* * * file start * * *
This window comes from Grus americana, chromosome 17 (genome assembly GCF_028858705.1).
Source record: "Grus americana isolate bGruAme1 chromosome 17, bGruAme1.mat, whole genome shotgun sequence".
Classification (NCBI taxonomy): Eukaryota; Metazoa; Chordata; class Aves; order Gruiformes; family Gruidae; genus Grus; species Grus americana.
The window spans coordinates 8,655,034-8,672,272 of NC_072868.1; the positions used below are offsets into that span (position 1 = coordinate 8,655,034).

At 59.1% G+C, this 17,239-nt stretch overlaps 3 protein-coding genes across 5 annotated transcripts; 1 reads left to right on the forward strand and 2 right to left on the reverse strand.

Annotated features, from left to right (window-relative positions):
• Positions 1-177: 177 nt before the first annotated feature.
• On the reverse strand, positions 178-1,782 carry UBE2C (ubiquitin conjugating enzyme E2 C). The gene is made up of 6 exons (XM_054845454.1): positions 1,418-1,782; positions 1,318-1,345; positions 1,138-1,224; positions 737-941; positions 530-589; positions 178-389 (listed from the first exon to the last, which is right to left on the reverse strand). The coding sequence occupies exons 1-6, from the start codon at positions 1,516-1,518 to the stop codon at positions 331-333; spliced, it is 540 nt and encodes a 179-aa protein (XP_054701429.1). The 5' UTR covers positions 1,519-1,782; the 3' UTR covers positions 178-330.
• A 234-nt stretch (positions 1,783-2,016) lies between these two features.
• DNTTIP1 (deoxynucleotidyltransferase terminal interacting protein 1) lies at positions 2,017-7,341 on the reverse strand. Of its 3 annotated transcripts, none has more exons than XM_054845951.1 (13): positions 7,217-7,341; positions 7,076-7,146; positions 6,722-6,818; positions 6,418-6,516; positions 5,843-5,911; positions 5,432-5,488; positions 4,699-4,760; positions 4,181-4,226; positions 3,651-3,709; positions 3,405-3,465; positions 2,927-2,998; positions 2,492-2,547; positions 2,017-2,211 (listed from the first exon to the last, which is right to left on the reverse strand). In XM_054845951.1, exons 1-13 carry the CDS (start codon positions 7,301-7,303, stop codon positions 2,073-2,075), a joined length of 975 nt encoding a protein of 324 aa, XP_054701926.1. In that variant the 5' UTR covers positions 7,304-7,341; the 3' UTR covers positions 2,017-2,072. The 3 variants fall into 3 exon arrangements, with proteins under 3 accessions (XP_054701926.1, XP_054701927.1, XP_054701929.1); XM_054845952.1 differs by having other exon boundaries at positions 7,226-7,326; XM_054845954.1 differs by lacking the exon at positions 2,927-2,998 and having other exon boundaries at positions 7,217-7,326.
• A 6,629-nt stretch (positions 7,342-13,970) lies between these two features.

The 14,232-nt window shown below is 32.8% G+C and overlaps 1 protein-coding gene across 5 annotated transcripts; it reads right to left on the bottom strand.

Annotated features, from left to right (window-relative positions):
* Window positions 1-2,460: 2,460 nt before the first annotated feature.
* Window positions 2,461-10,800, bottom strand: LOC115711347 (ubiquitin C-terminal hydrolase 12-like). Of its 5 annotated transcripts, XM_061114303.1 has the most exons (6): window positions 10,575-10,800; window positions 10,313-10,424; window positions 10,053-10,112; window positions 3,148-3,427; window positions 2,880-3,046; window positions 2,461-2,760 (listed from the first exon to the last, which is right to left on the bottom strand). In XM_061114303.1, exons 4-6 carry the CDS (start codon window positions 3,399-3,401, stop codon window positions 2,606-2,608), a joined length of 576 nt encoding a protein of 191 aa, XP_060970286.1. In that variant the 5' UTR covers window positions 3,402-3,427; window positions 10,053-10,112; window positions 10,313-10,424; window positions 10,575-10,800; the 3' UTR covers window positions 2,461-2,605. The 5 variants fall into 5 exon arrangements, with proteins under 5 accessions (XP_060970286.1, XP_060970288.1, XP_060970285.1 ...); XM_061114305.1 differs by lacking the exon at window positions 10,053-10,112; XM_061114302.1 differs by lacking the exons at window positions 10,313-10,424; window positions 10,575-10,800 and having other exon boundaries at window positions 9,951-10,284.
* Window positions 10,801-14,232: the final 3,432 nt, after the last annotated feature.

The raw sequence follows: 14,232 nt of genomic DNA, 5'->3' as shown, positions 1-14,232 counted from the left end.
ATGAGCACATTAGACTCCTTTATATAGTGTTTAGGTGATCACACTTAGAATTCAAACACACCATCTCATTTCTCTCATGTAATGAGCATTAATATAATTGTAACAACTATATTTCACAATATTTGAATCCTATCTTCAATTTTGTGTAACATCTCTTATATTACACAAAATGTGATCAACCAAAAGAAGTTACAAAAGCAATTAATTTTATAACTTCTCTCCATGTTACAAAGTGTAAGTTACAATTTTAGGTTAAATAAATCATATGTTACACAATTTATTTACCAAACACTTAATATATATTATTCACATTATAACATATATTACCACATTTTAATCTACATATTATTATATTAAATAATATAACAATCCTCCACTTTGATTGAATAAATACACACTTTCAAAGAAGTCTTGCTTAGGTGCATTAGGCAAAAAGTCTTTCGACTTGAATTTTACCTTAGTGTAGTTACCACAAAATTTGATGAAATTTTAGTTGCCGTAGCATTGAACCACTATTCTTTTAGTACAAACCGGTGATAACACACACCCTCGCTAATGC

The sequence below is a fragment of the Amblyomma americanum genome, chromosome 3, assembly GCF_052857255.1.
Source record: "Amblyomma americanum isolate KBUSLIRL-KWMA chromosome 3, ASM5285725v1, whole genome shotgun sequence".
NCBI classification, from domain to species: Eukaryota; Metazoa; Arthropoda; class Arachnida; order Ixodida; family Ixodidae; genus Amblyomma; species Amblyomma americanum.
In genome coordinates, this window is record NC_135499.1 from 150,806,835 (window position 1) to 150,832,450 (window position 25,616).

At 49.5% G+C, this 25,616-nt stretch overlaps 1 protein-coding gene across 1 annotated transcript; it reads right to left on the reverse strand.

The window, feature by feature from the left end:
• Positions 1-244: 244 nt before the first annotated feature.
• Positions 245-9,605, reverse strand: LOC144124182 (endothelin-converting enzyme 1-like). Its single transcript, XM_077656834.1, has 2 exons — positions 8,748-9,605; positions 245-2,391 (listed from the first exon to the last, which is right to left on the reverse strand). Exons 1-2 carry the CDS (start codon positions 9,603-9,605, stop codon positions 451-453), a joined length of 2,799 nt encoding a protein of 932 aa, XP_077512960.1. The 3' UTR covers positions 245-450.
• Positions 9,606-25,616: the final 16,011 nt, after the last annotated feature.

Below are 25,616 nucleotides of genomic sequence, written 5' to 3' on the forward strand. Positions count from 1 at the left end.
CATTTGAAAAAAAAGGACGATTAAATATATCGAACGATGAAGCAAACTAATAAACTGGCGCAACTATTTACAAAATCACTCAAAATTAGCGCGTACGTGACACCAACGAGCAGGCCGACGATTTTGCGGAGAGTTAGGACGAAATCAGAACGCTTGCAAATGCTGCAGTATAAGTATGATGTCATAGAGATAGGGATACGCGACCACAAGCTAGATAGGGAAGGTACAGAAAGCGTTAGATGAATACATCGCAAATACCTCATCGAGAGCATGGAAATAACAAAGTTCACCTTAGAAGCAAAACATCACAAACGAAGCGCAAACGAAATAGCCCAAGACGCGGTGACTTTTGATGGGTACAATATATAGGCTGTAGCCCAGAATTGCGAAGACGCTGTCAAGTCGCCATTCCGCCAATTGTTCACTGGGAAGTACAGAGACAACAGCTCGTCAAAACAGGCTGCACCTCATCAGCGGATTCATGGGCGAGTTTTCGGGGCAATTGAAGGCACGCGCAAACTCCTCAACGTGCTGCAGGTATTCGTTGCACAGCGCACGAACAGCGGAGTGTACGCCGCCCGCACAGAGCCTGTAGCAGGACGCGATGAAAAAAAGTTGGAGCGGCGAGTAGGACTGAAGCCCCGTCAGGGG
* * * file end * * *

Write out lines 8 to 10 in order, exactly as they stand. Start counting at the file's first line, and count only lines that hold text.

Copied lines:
• On the reverse strand, positions 178-1,782 carry UBE2C (ubiquitin conjugating enzyme E2 C). The gene is made up of 6 exons (XM_054845454.1): positions 1,418-1,782; positions 1,318-1,345; positions 1,138-1,224; positions 737-941; positions 530-589; positions 178-389 (listed from the first exon to the last, which is right to left on the reverse strand). The coding sequence occupies exons 1-6, from the start codon at positions 1,516-1,518 to the stop codon at positions 331-333; spliced, it is 540 nt and encodes a 179-aa protein (XP_054701429.1). The 5' UTR covers positions 1,519-1,782; the 3' UTR covers positions 178-330.
• A 234-nt stretch (positions 1,783-2,016) lies between these two features.
• DNTTIP1 (deoxynucleotidyltransferase terminal interacting protein 1) lies at positions 2,017-7,341 on the reverse strand. Of its 3 annotated transcripts, none has more exons than XM_054845951.1 (13): positions 7,217-7,341; positions 7,076-7,146; positions 6,722-6,818; positions 6,418-6,516; positions 5,843-5,911; positions 5,432-5,488; positions 4,699-4,760; positions 4,181-4,226; positions 3,651-3,709; positions 3,405-3,465; positions 2,927-2,998; positions 2,492-2,547; positions 2,017-2,211 (listed from the first exon to the last, which is right to left on the reverse strand). In XM_054845951.1, exons 1-13 carry the CDS (start codon positions 7,301-7,303, stop codon positions 2,073-2,075), a joined length of 975 nt encoding a protein of 324 aa, XP_054701926.1. In that variant the 5' UTR covers positions 7,304-7,341; the 3' UTR covers positions 2,017-2,072. The 3 variants fall into 3 exon arrangements, with proteins under 3 accessions (XP_054701926.1, XP_054701927.1, XP_054701929.1); XM_054845952.1 differs by having other exon boundaries at positions 7,226-7,326; XM_054845954.1 differs by lacking the exon at positions 2,927-2,998 and having other exon boundaries at positions 7,217-7,326.